“I really hope LGBTQIA viewers feel their authentic stories and lived experiences are represented onscreen”


Since premiering in January 2019, Sex Education has become one of Netflix’s biggest shows. And it has also received great praise for the LGBTQIA representation it has provided. The hotly anticipated final season was released today and it’s provided even more glorious representation this time around.

I spoke with director Alyssa McClelland ahead of the launch of the finale about the LGBTQIA storylines. Here’s what she had to say…

DIVA: Sex Education opens up a lot of dialogue in the home between young people who watch it and their parents. What conversations do you hope are sparked from this season? 

Alyssa: There are so many big themes this season! Hopefully chats about death, religion, mental health, sexual and physical abuse, bullying, identity, anxiety, ableism and the trans experience. Our parent characters have big arcs and I also hope that promotes more conversation and empathy from children towards their parent’s own experiences. 

This season is queerer than ever. What do you hope LGBTQIA viewers take away from watching?

I really hope LGBTQIA viewers feel their authentic stories and lived experiences are represented onscreen. That was hugely important to the whole team. 

Cal’s storyline this season is very moving. What was important to you when working on this? 

This was such a delicate storyline, so monumental. I wanted to ensure that Dua [Saleh] felt held through the process as it was a very challenging and isolating storyline. I think what was most important within the narrative was showing how Cal’s friends and family are there for them, no matter what. 

I loved the trans representation this time around. I’m sure it is going to change the game for trans rep onscreen. We get to see both the struggles that come with being trans, as well as moments of trans joy. How did you navigate getting the balance right?

I worked very closely with our trans cast who are so open, they live their truth in every moment. Their energy drove me. I also spoke to trans consultants and a trans intimacy coordinator to ensure we were bringing authenticity and heart to the scenes. And reading lots of interviews – thanks to your magazine – and books. The balance of joy and pain is the constant tonal dance in my episodes, and it was really about digging down into the truth of the experience in each scene and finding the light in there among the pain.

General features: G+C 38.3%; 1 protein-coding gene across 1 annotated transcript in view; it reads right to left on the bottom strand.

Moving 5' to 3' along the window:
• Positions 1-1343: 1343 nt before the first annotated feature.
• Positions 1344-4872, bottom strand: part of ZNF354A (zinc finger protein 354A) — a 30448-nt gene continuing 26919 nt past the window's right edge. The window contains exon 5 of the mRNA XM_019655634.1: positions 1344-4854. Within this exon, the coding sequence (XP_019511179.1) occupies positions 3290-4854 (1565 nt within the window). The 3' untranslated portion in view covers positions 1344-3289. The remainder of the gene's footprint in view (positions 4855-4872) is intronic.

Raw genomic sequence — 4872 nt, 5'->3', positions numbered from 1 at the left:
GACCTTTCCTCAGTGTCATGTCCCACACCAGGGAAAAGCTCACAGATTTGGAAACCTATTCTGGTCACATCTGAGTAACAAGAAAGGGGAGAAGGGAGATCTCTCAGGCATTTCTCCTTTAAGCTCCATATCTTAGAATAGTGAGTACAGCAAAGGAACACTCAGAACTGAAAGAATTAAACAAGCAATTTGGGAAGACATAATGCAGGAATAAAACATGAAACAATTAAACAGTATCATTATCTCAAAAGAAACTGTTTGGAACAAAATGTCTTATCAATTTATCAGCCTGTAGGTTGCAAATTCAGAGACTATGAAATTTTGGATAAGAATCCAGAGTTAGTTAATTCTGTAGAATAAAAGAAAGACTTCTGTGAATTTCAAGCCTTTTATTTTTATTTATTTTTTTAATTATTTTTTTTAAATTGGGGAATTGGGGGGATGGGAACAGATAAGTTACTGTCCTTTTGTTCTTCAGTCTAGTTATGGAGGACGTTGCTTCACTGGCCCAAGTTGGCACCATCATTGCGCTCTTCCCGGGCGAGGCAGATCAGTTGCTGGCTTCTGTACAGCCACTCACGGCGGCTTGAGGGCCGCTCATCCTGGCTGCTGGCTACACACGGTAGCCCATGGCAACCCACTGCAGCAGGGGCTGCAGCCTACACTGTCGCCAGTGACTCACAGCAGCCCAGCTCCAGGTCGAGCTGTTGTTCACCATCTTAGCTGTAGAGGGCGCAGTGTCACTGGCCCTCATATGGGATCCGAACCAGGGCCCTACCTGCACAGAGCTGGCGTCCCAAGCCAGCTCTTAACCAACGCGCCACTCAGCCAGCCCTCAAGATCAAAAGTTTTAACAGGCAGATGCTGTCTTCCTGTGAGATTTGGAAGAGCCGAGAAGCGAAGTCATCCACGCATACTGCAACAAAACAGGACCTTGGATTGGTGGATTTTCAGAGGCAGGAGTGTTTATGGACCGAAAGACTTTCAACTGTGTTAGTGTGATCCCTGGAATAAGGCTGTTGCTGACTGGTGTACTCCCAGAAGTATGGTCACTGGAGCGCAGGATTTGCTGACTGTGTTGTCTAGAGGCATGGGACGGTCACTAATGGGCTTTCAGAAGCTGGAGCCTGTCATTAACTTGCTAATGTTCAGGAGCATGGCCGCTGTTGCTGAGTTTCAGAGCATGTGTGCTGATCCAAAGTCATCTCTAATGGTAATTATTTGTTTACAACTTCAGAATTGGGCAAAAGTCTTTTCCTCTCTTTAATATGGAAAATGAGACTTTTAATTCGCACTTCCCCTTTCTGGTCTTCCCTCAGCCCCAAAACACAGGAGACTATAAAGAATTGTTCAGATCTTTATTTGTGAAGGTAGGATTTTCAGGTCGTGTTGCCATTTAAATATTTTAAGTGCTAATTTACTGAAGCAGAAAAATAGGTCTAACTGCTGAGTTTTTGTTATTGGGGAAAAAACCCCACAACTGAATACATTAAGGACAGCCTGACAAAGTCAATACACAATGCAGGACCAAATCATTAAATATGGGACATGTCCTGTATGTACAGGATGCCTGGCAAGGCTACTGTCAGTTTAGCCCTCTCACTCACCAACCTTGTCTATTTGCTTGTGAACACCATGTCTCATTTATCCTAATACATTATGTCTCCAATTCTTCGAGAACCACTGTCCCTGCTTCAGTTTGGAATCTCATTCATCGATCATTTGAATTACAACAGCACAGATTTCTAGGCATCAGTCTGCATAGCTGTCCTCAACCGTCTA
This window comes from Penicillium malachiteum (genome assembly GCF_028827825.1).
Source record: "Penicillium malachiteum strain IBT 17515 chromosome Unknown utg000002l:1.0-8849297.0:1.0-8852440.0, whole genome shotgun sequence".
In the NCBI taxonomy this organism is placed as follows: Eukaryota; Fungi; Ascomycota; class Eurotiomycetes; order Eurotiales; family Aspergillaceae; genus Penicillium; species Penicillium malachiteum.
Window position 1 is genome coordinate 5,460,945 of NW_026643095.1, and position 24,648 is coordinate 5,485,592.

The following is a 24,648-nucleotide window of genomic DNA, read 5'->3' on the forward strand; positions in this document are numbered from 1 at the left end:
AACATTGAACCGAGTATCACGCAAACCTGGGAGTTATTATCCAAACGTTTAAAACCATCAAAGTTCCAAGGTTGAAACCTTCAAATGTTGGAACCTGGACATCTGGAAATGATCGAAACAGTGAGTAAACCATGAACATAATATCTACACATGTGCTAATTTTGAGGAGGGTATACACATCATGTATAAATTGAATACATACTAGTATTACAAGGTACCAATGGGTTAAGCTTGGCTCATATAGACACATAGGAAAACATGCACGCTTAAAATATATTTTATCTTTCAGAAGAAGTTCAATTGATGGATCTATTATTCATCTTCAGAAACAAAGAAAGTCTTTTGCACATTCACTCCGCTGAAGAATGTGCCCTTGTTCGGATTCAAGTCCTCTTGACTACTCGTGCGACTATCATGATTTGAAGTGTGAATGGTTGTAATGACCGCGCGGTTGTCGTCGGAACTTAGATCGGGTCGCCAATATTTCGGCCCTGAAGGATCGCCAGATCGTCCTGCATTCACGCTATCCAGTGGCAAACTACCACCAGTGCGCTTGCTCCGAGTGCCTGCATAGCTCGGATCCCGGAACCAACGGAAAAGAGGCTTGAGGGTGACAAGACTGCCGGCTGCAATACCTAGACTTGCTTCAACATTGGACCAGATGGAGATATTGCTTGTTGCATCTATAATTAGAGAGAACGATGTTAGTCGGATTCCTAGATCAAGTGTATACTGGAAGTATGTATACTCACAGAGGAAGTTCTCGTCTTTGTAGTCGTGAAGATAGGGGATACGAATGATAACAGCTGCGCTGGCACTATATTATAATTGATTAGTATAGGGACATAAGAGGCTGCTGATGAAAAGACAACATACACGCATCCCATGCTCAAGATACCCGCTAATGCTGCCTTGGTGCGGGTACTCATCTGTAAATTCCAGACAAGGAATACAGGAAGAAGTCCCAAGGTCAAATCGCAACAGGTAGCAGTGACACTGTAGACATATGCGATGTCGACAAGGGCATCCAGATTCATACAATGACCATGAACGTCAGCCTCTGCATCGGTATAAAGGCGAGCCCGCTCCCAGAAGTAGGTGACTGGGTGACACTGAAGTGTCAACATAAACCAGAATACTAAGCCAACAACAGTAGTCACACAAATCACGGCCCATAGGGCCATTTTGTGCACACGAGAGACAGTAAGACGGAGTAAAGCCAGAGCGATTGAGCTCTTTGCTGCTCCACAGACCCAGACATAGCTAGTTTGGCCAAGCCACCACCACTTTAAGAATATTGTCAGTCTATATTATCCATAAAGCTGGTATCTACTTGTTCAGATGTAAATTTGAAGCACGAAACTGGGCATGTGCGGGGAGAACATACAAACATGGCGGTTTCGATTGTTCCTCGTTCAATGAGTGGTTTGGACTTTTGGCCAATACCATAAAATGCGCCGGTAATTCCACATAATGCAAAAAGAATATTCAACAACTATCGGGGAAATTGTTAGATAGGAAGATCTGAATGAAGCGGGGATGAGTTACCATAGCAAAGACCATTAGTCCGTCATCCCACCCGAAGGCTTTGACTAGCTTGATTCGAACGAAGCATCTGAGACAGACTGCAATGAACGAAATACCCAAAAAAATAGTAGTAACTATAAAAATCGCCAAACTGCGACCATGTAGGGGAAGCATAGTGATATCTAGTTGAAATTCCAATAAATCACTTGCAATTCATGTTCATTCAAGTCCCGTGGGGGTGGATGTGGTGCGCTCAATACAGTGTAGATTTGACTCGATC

The show has had many iconic sex scenes over the four seasons. But the T4T sex scene was so impactful for me, and I realised I hadn’t seen one onscreen before. What was important to you when directing this? 

This is a really special scene for me so I’m glad you say that. As I hung out with Ant [Anthony Lexa] and Felix [Mufti] in preparation for my block we were discussing that we’d never seen a raw, intimate T4T sex scene onscreen. This lingered with me after our chat. 

Sex Education has always been about breaking new grounds in exploring sex and the information we have about it. So I went to Laurie [Nunn] saying I think we have an opportunity here to craft something beautiful and groundbreaking as a culmination of our trans character’s intimacy issue storyline and she was immediately on board. Then I set about working with Ant and Felix to create a scene that was honest and intimate. They were both such rockstars, so open, so passionate about the scene and we all took that energy on. We collaborated with a wonderful trans intimacy coordinator, Tig (Tigger Blaize), to move through the choreography of the moment. I’m really proud of this scene.

Sex Education has always touched on so many different lived experiences. I was ready to send you my therapy bills during the last four episodes, but then it came to a beautiful cathartic end and was very healing. How do you hope this final season impacts people who resonate with these characters?

There’s a lot going down for each of our characters this season. But Laurie has this beautiful way of finding the light in each journey without storylines feeling too perfectly tied up in a bow.

What I really wanted to show in my episodes, particularly the final episode, is the beauty in imperfection and the beauty in endings. Our beloved Sex Education characters are not perfect, humans are messy, people leave, and life can be painful and challenging but there is such courage, power and heart within each individual. Audiences can see the strength that Moordale has imbued in each character, the friendships that have galvanised them. We’ve watched them grow up and it’s really beautiful. 

Sex Education season four is available to stream on Netflix.


DIVA magazine celebrates 29 years in print in 2023. If you like what we do, then get behind LGBTQIA media and keep us going for another generation. Your support is invaluable. 


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